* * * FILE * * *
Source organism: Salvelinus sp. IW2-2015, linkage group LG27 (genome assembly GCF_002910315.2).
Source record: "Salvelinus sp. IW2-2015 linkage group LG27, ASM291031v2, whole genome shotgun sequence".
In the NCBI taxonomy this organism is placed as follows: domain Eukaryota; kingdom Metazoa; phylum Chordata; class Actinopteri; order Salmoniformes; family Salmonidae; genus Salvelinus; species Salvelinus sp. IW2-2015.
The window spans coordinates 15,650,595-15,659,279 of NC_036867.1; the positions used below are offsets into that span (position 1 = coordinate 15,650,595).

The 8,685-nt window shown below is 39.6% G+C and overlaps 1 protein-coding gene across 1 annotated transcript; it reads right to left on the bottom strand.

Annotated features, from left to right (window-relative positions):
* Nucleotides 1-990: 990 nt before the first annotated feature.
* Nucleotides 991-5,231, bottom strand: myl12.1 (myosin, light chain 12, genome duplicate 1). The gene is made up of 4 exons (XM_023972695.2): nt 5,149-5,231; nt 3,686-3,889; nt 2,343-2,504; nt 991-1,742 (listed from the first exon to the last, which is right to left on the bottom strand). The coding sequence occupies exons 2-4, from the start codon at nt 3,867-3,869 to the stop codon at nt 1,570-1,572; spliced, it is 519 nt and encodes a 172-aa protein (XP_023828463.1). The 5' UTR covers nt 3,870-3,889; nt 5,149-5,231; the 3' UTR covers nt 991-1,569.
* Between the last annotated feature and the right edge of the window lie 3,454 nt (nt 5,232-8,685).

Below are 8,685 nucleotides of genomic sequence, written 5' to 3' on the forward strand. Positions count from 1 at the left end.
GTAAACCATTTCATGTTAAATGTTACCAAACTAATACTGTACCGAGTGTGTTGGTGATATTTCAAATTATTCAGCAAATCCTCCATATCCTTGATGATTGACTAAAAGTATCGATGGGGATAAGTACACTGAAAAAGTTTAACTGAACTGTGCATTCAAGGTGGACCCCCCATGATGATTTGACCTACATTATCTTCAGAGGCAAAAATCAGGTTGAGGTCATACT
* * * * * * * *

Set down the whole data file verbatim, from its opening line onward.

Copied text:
Source organism: Salvelinus sp. IW2-2015, linkage group LG27 (genome assembly GCF_002910315.2).
Source record: "Salvelinus sp. IW2-2015 linkage group LG27, ASM291031v2, whole genome shotgun sequence".
In the NCBI taxonomy this organism is placed as follows: domain Eukaryota; kingdom Metazoa; phylum Chordata; class Actinopteri; order Salmoniformes; family Salmonidae; genus Salvelinus; species Salvelinus sp. IW2-2015.
The window spans coordinates 15,650,595-15,659,279 of NC_036867.1; the positions used below are offsets into that span (position 1 = coordinate 15,650,595).

The 8,685-nt window shown below is 39.6% G+C and overlaps 1 protein-coding gene across 1 annotated transcript; it reads right to left on the bottom strand.

Annotated features, from left to right (window-relative positions):
* Nucleotides 1-990: 990 nt before the first annotated feature.
* Nucleotides 991-5,231, bottom strand: myl12.1 (myosin, light chain 12, genome duplicate 1). The gene is made up of 4 exons (XM_023972695.2): nt 5,149-5,231; nt 3,686-3,889; nt 2,343-2,504; nt 991-1,742 (listed from the first exon to the last, which is right to left on the bottom strand). The coding sequence occupies exons 2-4, from the start codon at nt 3,867-3,869 to the stop codon at nt 1,570-1,572; spliced, it is 519 nt and encodes a 172-aa protein (XP_023828463.1). The 5' UTR covers nt 3,870-3,889; nt 5,149-5,231; the 3' UTR covers nt 991-1,569.
* Between the last annotated feature and the right edge of the window lie 3,454 nt (nt 5,232-8,685).

Below are 8,685 nucleotides of genomic sequence, written 5' to 3' on the forward strand. Positions count from 1 at the left end.
GTAAACCATTTCATGTTAAATGTTACCAAACTAATACTGTACCGAGTGTGTTGGTGATATTTCAAATTATTCAGCAAATCCTCCATATCCTTGATGATTGACTAAAAGTATCGATGGGGATAAGTACACTGAAAAAGTTTAACTGAACTGTGCATTCAAGGTGGACCCCCCATGATGATTTGACCTACATTATCTTCAGAGGCAAAAATCAGGTTGAGGTCATACT